At the same time, don’t become unsearchable because this will seem very suspicious. Instead, present the type of social media image that is best suited for your chosen career path. Also, always remember that 18 percent of companies have fired someone for a social media post, and this number continues to grow each year.

5. Consider Getting a Mentor

The information that you can learn from a mentor is invaluable, and they may also end up being the person to recommend you for a promotion or a new job. Therefore, it makes good sense to seek out someone who has already achieved the type of career success that you are aiming for. Be sure to listen carefully to all of their advice and ask them questions that can help you conquer your fears and other stumbling blocks. Having a mentor will increase your chances of succeeding, and you will also acquire access to a new network of potential future colleagues and employers.

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6. Determine Your Strengths and Work with Them

Perhaps you want to change your career path because you are unhappy in your current line of work. You may also have become bored with your position and want to be promoted so that you can take on a new challenge. Before you can figure out which career path will be truly satisfying, it is necessary to determine your personal strengths and interests.

For instance, if you aren’t very organized and don’t have a love for numbers, it doesn’t make sense to look for a career in the bookkeeping field. However, if you have a love for socializing and creating eye-catching imagery, this could make you a natural fit for a marketing or sales position. By tapping into your inner strengths, you can get a clearer image of how to structure your career.

7. Seek Out Honest Feedback

Some people truly aren’t aware of their strengths and weaknesses, and this may make them believe they are qualified for a promotion when they truly aren’t ready yet. Asking your coworkers and supervisors to offer you honest, constructive feedback may not be easy, especially if they point out some weaknesses you don’t know about. In the long run, though, this is one of the best ways to determine your strengths and to have the opportunity to improve your weaknesses. As an added bonus, taking this type of initiative for personal growth may impress your supervisors enough to help you land the next available promotion.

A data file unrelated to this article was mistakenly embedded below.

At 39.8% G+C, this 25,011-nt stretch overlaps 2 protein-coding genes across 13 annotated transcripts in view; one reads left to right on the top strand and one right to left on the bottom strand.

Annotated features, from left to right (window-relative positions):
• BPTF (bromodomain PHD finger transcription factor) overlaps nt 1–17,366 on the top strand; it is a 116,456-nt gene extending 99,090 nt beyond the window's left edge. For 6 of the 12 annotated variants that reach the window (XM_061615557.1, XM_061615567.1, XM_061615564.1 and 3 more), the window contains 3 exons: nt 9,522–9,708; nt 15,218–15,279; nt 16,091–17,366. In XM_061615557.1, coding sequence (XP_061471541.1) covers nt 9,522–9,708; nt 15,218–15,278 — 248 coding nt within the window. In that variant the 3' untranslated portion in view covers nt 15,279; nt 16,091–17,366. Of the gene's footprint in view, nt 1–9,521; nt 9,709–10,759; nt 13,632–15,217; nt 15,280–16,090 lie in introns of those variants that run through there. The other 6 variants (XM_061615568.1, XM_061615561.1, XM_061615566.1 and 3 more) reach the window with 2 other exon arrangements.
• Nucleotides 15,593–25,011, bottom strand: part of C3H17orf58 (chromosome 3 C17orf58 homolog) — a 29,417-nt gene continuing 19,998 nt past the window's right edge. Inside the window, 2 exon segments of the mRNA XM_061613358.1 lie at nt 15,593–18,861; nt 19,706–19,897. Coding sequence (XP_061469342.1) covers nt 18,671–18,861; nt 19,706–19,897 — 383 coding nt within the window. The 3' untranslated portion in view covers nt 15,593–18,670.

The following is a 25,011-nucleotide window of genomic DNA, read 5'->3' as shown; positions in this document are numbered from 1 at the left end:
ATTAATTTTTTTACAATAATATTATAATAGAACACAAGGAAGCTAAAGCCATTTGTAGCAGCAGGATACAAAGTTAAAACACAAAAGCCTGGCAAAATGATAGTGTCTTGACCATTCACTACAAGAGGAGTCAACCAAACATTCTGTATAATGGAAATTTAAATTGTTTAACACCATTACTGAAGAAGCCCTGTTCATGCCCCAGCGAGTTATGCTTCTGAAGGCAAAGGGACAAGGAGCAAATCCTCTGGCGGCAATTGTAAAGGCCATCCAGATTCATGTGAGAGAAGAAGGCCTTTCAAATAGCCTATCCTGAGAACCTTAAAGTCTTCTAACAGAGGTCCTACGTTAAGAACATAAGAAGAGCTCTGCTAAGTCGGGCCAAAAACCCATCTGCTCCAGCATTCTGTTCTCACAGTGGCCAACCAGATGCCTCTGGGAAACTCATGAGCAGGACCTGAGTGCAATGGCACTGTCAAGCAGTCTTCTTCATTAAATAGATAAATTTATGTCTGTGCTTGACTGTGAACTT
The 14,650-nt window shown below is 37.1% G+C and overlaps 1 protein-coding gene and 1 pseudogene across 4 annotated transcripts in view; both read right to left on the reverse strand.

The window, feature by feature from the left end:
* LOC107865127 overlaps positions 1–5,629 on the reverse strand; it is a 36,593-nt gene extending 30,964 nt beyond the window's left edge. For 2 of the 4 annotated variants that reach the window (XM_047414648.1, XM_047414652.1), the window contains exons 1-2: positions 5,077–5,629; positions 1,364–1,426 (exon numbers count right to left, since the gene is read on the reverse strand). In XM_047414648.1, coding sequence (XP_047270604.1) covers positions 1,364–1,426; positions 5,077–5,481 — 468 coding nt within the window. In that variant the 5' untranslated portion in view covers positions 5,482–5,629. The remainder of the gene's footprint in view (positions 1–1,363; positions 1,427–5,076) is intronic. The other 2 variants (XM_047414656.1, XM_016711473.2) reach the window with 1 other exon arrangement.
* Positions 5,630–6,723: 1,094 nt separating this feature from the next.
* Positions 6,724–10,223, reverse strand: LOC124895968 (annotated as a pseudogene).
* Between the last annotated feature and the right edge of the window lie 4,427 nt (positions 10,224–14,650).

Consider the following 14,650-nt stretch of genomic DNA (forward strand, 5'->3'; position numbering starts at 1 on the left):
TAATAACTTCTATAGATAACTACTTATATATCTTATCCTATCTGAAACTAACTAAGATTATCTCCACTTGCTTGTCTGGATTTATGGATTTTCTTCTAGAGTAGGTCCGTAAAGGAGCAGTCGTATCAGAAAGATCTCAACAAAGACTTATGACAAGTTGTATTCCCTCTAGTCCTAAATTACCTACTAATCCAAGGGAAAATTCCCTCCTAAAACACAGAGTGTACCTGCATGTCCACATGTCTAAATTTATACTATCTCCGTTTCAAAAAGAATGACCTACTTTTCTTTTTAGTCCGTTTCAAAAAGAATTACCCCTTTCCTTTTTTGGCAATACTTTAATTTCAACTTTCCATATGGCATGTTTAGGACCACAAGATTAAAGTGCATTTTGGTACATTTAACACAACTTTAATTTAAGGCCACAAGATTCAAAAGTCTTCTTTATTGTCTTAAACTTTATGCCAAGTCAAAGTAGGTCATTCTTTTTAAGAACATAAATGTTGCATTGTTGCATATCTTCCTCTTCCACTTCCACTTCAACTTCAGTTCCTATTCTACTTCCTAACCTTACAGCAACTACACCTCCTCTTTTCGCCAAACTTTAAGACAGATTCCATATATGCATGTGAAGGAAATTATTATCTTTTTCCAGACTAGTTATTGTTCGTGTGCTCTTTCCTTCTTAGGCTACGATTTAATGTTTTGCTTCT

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8. Pick a Path and Stick with It

Obviously, everyone needs to make enough money to take care of their basic needs, so you may need to keep a job you don’t enjoy for a while. When it comes to getting a promotion or switching fields, though, it is vital to choose what you want and target all of your efforts toward achieving it. Therefore, if you want to work as the HR leader of a non-profit organization, tailor all of your training and networking toward that specific goal and field. Otherwise, it will be way too easy to end up needlessly spinning your wheels in multiple directions.

9. Read about Your Chosen Field